Pocket gopher problem
First you need to make sure you have pocket gophers and not another critter.
Pocket gophers leave a characteristic fan-shaped mound of dirt on the surface, created by pushing dirt out of the hole and then backing down the hole. Pocket gophers plug the hole tightly with soil to keep intruders out. The tunnel system is composed of a main runway with numerous lateral runways. A single gopher usually occupies about 2,000 square feet and depending on the quality of the habitat, pocket gopher density can be from one to 20 per acre. Mole mounds are more conic and kind of look like a volcano whereas gopher mounds are more flattened, crescent-shaped and with an obvious plugged hole.
According to the Extension site for wildlife management: Only three options exist for keeping pocket gophers out of your property without using traps or toxicants.
- The first is to remove all the vegetation. If the pocket gopher cannot find food, he cannot survive.
- Second, pocket gophers don't dig in wet soil or swamps. You can try flooding the holes, but don't expect great results.
- Third, install a fence made from 1/4 to 1/2 inch mesh and buried at least 36 inches below the surface and extends at least 1 foot above the surface. The sandier your soil, the deeper the gophers will burrow, so keep that in mind. In fact, research on Botta pocket gophers indicates that they will burrow below 5 feet (marked gophers in these underground enclosures were found in adjoining enclosures).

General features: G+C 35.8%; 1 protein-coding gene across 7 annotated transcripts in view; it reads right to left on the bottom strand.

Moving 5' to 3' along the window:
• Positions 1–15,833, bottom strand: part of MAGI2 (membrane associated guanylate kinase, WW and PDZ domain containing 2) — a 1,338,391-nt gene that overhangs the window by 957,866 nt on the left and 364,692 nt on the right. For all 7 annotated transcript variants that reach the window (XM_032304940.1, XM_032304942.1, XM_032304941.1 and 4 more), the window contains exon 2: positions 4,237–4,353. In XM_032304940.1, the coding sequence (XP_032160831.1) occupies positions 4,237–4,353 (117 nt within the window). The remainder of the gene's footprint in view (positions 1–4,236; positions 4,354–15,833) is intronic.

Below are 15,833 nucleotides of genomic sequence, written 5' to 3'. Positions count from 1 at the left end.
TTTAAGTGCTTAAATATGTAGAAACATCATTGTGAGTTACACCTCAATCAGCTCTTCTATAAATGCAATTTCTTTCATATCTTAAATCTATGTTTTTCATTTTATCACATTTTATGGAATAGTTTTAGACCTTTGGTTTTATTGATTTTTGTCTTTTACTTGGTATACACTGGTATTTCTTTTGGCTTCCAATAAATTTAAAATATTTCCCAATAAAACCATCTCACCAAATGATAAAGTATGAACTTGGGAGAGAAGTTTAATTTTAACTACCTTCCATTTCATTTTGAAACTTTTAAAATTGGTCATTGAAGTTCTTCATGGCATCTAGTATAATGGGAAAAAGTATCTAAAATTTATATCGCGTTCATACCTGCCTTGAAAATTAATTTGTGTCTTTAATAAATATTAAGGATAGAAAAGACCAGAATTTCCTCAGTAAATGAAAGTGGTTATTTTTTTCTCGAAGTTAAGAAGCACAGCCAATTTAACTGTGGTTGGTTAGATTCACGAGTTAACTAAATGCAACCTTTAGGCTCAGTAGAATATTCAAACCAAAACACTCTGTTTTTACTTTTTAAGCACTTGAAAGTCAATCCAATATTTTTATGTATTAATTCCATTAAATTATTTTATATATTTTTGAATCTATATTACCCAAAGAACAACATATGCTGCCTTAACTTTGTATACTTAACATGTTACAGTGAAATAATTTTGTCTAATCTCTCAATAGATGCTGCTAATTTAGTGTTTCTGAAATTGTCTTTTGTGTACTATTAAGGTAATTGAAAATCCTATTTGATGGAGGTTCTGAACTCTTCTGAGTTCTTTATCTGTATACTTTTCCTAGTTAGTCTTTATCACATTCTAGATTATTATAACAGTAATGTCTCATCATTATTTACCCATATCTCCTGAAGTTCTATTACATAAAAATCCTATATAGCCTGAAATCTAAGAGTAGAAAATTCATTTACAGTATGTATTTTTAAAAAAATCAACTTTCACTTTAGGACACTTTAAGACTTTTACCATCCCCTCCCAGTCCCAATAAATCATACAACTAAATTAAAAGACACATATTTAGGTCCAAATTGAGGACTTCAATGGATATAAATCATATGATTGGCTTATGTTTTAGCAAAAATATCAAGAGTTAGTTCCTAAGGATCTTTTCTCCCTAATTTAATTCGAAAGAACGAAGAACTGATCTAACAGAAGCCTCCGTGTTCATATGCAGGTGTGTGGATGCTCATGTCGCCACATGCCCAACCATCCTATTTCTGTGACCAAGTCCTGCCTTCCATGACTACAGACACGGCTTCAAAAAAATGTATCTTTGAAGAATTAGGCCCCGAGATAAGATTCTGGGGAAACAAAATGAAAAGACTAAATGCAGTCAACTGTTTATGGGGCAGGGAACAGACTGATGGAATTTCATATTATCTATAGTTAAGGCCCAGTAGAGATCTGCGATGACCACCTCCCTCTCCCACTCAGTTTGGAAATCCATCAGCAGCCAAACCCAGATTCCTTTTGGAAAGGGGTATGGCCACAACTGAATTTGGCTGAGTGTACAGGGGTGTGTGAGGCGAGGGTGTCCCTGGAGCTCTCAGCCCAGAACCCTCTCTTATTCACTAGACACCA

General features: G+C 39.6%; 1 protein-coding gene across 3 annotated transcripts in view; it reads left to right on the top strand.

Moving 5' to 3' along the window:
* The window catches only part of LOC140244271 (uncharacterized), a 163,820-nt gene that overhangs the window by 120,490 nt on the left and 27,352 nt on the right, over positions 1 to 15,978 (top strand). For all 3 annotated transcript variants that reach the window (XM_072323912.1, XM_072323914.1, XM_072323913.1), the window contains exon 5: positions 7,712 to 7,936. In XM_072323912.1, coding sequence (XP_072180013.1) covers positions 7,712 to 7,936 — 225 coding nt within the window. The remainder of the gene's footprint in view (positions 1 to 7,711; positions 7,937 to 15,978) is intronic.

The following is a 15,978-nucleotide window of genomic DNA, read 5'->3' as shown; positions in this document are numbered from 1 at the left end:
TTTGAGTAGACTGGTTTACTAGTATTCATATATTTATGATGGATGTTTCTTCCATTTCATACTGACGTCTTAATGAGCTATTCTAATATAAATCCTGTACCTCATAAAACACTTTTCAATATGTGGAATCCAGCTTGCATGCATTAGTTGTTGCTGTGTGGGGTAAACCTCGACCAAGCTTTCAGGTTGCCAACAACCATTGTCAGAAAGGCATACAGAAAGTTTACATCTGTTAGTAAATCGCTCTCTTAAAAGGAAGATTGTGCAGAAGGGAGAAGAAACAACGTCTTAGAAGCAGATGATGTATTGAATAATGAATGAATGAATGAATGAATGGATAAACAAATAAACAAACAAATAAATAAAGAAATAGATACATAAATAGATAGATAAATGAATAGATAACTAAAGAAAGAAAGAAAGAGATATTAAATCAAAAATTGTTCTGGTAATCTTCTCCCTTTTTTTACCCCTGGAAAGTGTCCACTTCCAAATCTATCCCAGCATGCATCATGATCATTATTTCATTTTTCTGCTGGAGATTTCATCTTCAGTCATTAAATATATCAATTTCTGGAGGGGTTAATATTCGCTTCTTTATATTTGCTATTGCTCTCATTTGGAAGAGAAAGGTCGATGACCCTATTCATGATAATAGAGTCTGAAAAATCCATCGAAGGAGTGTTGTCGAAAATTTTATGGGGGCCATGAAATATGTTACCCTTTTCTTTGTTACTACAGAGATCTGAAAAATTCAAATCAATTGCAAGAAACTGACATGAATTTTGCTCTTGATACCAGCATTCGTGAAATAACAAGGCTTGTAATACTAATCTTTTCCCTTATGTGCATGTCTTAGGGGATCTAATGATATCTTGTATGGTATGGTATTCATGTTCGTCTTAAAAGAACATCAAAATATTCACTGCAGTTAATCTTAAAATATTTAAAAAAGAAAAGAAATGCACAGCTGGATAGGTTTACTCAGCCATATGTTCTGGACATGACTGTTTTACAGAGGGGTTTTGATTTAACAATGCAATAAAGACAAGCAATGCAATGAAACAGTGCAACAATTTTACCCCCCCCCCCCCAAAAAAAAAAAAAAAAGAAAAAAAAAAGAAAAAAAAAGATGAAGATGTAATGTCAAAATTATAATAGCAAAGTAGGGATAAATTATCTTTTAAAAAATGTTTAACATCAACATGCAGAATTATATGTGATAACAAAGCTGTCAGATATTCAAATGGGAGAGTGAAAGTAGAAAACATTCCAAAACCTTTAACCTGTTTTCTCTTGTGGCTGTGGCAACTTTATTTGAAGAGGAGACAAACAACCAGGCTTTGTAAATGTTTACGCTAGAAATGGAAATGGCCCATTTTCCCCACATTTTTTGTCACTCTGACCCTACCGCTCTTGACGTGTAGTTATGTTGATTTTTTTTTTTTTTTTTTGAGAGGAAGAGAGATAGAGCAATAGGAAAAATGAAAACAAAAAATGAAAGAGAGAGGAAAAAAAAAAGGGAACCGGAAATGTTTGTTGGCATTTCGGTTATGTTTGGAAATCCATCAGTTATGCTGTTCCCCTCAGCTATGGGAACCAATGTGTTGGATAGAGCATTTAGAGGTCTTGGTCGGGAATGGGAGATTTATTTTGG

- Repellents, noise/vibration makers, and most other commercial products have not been proven to be effective.
Trapping can be effective and economical for control because there are typically very few pocket gophers in any one area.
Grain baits treated with strychnine alkaloid (0.25 to 0.5% active ingredient) or zinc phosphide are sometimes used. These products are registered as Restricted Use Pesticides and only licensed pesticide applicators may use the product. Baits should be placed in the burrow to reduce the likelihood of killing non-target species. The following site is quite comprehensive and I hope the information I have sent is helpful. http://www.ianrpubs.unl.edu/epublic/pages/publicationD.jsp?publicationId=72